- The weakness of Parliament in pre-scrutiny of policies – although legislation is now subject to pre-scrutiny, policies as such are not subjected to thorough examination usually until well after they have been implemented (and disaster has struck). Even when Parliament does try to scrutinise things in advance, it has few resources and almost zero power to prevent ‘blunders’ happening.
Of these three reasons, the first and third especially apply to ‘presidentialist’ systems of mayors or police and crime commissioners.
‘Presidentialism’ in local government
Britain is a parliamentary democracy. However, ‘parliament’ does not just apply to the Palace of Westminster; the devolved governments and local government too are ‘parliamentary’ in form: that is they are made up of elected representatives who appoint an executive of some sort.
Indeed, I would argue that local government was, until quite recently, more ‘parliamentary’ than central government. In the old, pre-cabinet form of local government ‘the Council’ was the executive. Decisions were taken through committees representing all political sides in the Council, so it would be rather like the select committees in Parliament actually running their respective departments of state.
This system has been drifting in a more autonomous executive direction for some time. First, in the 1970s and 80s the role of committee chairs were strengthened and the powers of council leaders and council chief executives grew.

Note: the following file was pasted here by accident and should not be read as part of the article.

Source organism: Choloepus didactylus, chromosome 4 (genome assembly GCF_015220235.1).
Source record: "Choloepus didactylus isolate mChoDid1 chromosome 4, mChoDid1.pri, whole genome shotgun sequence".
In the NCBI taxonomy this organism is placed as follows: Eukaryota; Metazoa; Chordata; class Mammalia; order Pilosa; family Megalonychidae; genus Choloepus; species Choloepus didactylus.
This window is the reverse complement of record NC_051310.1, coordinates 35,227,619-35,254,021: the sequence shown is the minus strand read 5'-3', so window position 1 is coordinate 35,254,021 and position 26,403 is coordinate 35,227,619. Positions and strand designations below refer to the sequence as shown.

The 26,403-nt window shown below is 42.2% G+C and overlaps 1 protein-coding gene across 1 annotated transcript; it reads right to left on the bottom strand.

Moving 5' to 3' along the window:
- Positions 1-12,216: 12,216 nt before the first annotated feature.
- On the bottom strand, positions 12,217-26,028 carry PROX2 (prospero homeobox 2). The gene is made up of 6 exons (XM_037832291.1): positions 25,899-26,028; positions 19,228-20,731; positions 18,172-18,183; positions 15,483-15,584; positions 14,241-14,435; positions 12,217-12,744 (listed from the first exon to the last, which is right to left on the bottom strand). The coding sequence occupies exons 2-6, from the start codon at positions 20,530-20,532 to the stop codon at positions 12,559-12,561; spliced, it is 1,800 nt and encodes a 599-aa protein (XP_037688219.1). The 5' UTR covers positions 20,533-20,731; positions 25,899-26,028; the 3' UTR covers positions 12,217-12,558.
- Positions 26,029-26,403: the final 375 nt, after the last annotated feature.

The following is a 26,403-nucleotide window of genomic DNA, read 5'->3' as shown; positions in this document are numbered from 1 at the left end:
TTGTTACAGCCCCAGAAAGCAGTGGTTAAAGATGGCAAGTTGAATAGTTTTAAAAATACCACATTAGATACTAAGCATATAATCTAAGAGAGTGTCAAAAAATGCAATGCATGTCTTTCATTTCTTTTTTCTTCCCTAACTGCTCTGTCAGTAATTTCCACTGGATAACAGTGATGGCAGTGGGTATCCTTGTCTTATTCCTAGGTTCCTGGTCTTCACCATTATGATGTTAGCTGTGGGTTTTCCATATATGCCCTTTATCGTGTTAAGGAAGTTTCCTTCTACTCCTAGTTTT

Through the Local Government Act 2000 the idea of a leader and cabinet system was introduced, with committees reduced to the role ‘scrutiny’. The final step in this evolution towards executive presidentialism is the attempt to create directly elected mayors (police and crime commissioners is a parallel change in the same direction).
What is fascinating about this evolution, and especially most of the academic analysis (and in some cases advocacy) of it, has been the degree to which it has ignored wider debates about presidential versus parliamentary forms of government. The predominant view amongst political scientists studying national forms of government has long been that parliamentary forms of government are inherently more stable and produce better results than presidential ones. With the major exception of the USA, presidential forms have a much greater tendency to degenerate into autocracies or dictatorships.
There are then two objections to ‘mayoral’ forms from this perspective: first, that such a ‘presidential’ form is inherently weaker and less preferable than the old ‘parliamentary’ forms of local government; and secondly that grafting such a ‘presidential’ model onto the root stock of parliamentarism in the UK is bound to cause all sorts of problems.
Why a mayor for Greater Manchester?
Since the abolition, by Margaret Thatcher, of the metropolitan councils in the 1980s, Manchester has been hailed as having managed to create the necessary conurbation-wide forms of governance and collaboration. This culminated in the formation of the Greater Manchester Combined Authority, on a voluntary basis, bringing together in collaboration the ten local authorities that make up Greater Manchester.